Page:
As far as buyer/collectors not knowing that Urich's products were not "original" factory MGs, that's just part of every collector world. As they say, "get over it". When he was producing his guns there was no effort to conceal their origin, or claim false legitimacy, and it was easily determined with minor inquiry, as with many other newly manufactured and registered MGs. These MGs were recognized as reproductions and it was expected that they could vary In quality from comical to absolutely accurate depending on maker. Just the difference in the cost of a repro compared to an original factory gun made it obvious. Fraudulent or inaccurate representation of the provenence of an MG is nothing new whether deliberate or out of ignorance so caveat emptor always applies. The intricate hierarchy of social/collector's status from possession of an original or a repro has always been alive and well in the MG hobby and Urichs guns have been part of that for a long time. However, these days, and with the internet, the minutiae included on the scale of collectibility with Thompsons is daunting so it was inevitable that it would be applied more and more to Urich's guns as time passed. But, in my opinion, his guns must be assessed in light of the prevailing culture of the MG collector world during the years they were made, as much as a Savage or Colt would be, and, more importantly, not unfairly assigned implications of legal liability that are not germane or valid.

It's a longwinded post, but the observation above that Urich might be trying to "distance" himself from his guns for legal reasons or any other is absurd and insulting to him. He did MG collectors a great favor for harnessing his enthusiasm and skills to produce as many Thompsons as he did and deserves kudos and recognition for that. Personally, I feel indebted to and highly appreciative of all the people who knowingly or inadvertently nurtured this hobby, even from prior to WWI, by their importation of MGs and parts, who brought back MGs from the wars, who manufactured and registered MGs for the eighteen years it was permitted, and even to treasury and then ATF personnel who did their jobs fairly and effectively as best they could and those still doing it despite the long, continuing and amazing thick, curdled consistency of the cultural and legal resistance to what we like to do. And there has been a lot of luck, too. FWIW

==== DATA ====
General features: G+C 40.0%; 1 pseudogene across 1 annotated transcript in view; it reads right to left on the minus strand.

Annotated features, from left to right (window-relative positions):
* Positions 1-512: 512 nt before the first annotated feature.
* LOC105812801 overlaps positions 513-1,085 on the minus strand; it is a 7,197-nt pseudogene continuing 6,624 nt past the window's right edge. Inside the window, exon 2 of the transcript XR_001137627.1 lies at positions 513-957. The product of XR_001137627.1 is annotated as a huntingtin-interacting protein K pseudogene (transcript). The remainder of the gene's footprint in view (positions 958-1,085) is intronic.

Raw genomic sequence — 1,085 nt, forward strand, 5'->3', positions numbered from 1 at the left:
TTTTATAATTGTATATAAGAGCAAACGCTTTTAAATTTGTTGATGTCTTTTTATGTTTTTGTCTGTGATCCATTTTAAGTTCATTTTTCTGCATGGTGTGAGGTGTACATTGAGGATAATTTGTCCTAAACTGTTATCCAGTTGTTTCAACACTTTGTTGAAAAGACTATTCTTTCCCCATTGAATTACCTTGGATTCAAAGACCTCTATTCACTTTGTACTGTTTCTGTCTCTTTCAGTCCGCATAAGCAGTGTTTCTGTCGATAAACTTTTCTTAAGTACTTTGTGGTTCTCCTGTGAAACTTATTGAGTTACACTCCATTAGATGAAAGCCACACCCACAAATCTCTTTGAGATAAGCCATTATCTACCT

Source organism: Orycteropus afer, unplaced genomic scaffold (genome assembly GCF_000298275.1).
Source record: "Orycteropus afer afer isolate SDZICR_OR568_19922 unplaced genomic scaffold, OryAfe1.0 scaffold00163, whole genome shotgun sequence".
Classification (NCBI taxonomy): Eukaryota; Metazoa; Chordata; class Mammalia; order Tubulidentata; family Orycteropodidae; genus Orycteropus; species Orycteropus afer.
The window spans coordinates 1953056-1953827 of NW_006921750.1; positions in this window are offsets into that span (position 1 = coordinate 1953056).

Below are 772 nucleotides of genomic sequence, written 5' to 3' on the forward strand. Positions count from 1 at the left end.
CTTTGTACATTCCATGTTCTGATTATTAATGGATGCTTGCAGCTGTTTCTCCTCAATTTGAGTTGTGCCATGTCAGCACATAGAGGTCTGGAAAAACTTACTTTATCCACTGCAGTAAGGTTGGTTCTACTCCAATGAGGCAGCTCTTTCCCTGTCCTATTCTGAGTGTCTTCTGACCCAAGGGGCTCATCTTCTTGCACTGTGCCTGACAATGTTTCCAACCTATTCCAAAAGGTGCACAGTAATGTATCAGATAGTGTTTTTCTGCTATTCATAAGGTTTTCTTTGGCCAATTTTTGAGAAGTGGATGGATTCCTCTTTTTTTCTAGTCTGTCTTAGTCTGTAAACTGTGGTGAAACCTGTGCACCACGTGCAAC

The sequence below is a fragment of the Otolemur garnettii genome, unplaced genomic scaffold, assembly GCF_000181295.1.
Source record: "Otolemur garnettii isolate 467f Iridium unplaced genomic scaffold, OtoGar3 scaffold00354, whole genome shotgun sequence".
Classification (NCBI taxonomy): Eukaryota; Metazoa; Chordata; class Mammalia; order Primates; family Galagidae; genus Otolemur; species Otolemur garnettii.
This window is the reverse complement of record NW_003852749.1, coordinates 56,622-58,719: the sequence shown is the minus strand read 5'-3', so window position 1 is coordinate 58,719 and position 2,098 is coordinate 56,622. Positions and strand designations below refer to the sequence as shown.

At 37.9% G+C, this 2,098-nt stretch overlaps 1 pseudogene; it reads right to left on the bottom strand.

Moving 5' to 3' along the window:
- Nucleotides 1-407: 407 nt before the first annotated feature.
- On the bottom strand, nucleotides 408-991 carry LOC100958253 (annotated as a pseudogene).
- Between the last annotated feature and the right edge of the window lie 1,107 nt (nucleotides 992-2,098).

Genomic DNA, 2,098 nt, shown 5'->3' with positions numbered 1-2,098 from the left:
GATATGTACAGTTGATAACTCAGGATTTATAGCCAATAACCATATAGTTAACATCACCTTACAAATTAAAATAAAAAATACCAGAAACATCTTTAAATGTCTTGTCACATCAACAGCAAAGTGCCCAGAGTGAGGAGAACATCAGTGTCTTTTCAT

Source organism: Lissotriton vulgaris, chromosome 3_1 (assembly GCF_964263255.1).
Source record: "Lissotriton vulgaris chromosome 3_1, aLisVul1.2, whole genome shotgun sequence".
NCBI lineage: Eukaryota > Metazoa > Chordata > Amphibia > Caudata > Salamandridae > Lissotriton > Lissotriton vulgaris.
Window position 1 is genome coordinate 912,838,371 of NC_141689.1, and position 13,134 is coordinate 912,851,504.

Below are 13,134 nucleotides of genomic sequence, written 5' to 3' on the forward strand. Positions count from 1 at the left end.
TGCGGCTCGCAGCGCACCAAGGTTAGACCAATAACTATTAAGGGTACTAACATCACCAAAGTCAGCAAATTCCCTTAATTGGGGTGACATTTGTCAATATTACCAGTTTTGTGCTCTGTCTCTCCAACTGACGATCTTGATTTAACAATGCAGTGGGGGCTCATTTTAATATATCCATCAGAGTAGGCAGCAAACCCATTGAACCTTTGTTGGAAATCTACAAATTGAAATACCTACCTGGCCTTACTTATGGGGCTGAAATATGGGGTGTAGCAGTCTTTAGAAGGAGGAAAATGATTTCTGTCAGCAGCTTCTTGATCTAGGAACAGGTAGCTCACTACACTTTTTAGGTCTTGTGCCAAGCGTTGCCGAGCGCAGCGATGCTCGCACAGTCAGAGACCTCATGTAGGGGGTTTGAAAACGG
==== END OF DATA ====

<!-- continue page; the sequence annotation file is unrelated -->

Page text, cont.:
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#33 Rebel Rifle Ordnance LLC

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Posted 07 January 2020 - 10:35 AM

I'm curious if a lyman sight would fit on the M1 if the screws that have the heads removed are removed.  I traded my PMDS 1928 for this same gun so now I don't have a lyman sight to compare it with, lol.  The fixed sight is horribly off high and right.


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#34 bob241

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Posted 07 January 2020 - 12:07 PM

According to Douglas Richardson workshop manual, he quotes the following: Interchanging rear sights, all models of Thompson rear sights fit all models of Thompson receivers and use the same rivets, however, if a Lyman Adjustable Rear Sight is fitted to a Ml/M1A1 receiver, it will appear to overhang the sides of the receiver even though it is the same width, this is because the top edge radii on the receiver create a illusion of the sight being wider than the receiver.


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#35 Rebel Rifle Ordnance LLC

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Posted 07 January 2020 - 04:37 PM

According to Douglas Richardson workshop manual, he quotes the following: Interchanging rear sights, all models of Thompson rear sights fit all models of Thompson receivers and use the same rivets, however, if a Lyman Adjustable Rear Sight is fitted to a Ml/M1A1 receiver, it will appear to overhang the sides of the receiver even though it is the same width, this is because the top edge radii on the receiver create a illusion of the sight being wider than the receiver.